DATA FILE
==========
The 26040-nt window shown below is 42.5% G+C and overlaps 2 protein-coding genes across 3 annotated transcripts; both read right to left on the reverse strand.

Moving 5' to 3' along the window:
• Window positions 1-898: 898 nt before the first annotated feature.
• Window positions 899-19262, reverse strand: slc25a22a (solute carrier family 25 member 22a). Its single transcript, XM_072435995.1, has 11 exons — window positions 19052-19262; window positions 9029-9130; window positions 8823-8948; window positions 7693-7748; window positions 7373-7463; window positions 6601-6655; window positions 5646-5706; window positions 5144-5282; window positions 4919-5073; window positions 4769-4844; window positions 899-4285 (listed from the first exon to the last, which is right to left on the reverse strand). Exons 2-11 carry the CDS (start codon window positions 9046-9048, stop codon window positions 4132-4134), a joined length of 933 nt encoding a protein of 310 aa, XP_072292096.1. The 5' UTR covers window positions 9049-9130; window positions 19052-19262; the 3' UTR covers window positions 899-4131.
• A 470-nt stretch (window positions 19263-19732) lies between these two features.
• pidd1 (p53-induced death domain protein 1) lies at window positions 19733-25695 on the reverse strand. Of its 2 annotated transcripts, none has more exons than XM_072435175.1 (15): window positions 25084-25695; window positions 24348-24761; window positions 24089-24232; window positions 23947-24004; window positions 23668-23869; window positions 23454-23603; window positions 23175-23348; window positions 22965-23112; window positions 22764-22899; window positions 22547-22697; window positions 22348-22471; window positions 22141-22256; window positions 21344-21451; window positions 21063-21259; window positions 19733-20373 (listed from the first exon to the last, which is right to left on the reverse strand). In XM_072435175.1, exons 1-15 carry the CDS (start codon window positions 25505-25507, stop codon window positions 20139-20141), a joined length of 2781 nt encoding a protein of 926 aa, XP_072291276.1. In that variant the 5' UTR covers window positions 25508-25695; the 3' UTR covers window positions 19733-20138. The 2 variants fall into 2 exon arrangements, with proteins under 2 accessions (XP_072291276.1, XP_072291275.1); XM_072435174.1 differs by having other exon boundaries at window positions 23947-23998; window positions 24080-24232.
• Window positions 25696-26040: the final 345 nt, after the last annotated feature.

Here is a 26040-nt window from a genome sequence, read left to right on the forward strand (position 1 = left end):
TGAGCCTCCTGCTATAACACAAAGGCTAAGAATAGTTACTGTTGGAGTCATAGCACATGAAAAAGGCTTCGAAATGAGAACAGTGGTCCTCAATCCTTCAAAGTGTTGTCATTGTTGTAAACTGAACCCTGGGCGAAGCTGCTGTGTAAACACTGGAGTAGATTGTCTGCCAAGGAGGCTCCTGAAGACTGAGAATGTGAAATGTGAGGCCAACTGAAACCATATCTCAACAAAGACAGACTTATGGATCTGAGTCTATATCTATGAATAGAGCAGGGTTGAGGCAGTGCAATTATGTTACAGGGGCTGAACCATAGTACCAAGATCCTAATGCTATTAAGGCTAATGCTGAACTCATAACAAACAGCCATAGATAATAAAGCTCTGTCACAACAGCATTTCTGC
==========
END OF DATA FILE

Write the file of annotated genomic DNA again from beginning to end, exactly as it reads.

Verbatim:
The 26040-nt window shown below is 42.5% G+C and overlaps 2 protein-coding genes across 3 annotated transcripts; both read right to left on the reverse strand.

Moving 5' to 3' along the window:
• Window positions 1-898: 898 nt before the first annotated feature.
• Window positions 899-19262, reverse strand: slc25a22a (solute carrier family 25 member 22a). Its single transcript, XM_072435995.1, has 11 exons — window positions 19052-19262; window positions 9029-9130; window positions 8823-8948; window positions 7693-7748; window positions 7373-7463; window positions 6601-6655; window positions 5646-5706; window positions 5144-5282; window positions 4919-5073; window positions 4769-4844; window positions 899-4285 (listed from the first exon to the last, which is right to left on the reverse strand). Exons 2-11 carry the CDS (start codon window positions 9046-9048, stop codon window positions 4132-4134), a joined length of 933 nt encoding a protein of 310 aa, XP_072292096.1. The 5' UTR covers window positions 9049-9130; window positions 19052-19262; the 3' UTR covers window positions 899-4131.
• A 470-nt stretch (window positions 19263-19732) lies between these two features.
• pidd1 (p53-induced death domain protein 1) lies at window positions 19733-25695 on the reverse strand. Of its 2 annotated transcripts, none has more exons than XM_072435175.1 (15): window positions 25084-25695; window positions 24348-24761; window positions 24089-24232; window positions 23947-24004; window positions 23668-23869; window positions 23454-23603; window positions 23175-23348; window positions 22965-23112; window positions 22764-22899; window positions 22547-22697; window positions 22348-22471; window positions 22141-22256; window positions 21344-21451; window positions 21063-21259; window positions 19733-20373 (listed from the first exon to the last, which is right to left on the reverse strand). In XM_072435175.1, exons 1-15 carry the CDS (start codon window positions 25505-25507, stop codon window positions 20139-20141), a joined length of 2781 nt encoding a protein of 926 aa, XP_072291276.1. In that variant the 5' UTR covers window positions 25508-25695; the 3' UTR covers window positions 19733-20138. The 2 variants fall into 2 exon arrangements, with proteins under 2 accessions (XP_072291276.1, XP_072291275.1); XM_072435174.1 differs by having other exon boundaries at window positions 23947-23998; window positions 24080-24232.
• Window positions 25696-26040: the final 345 nt, after the last annotated feature.

Here is a 26040-nt window from a genome sequence, read left to right on the forward strand (position 1 = left end):
TGAGCCTCCTGCTATAACACAAAGGCTAAGAATAGTTACTGTTGGAGTCATAGCACATGAAAAAGGCTTCGAAATGAGAACAGTGGTCCTCAATCCTTCAAAGTGTTGTCATTGTTGTAAACTGAACCCTGGGCGAAGCTGCTGTGTAAACACTGGAGTAGATTGTCTGCCAAGGAGGCTCCTGAAGACTGAGAATGTGAAATGTGAGGCCAACTGAAACCATATCTCAACAAAGACAGACTTATGGATCTGAGTCTATATCTATGAATAGAGCAGGGTTGAGGCAGTGCAATTATGTTACAGGGGCTGAACCATAGTACCAAGATCCTAATGCTATTAAGGCTAATGCTGAACTCATAACAAACAGCCATAGATAATAAAGCTCTGTCACAACAGCATTTCTGC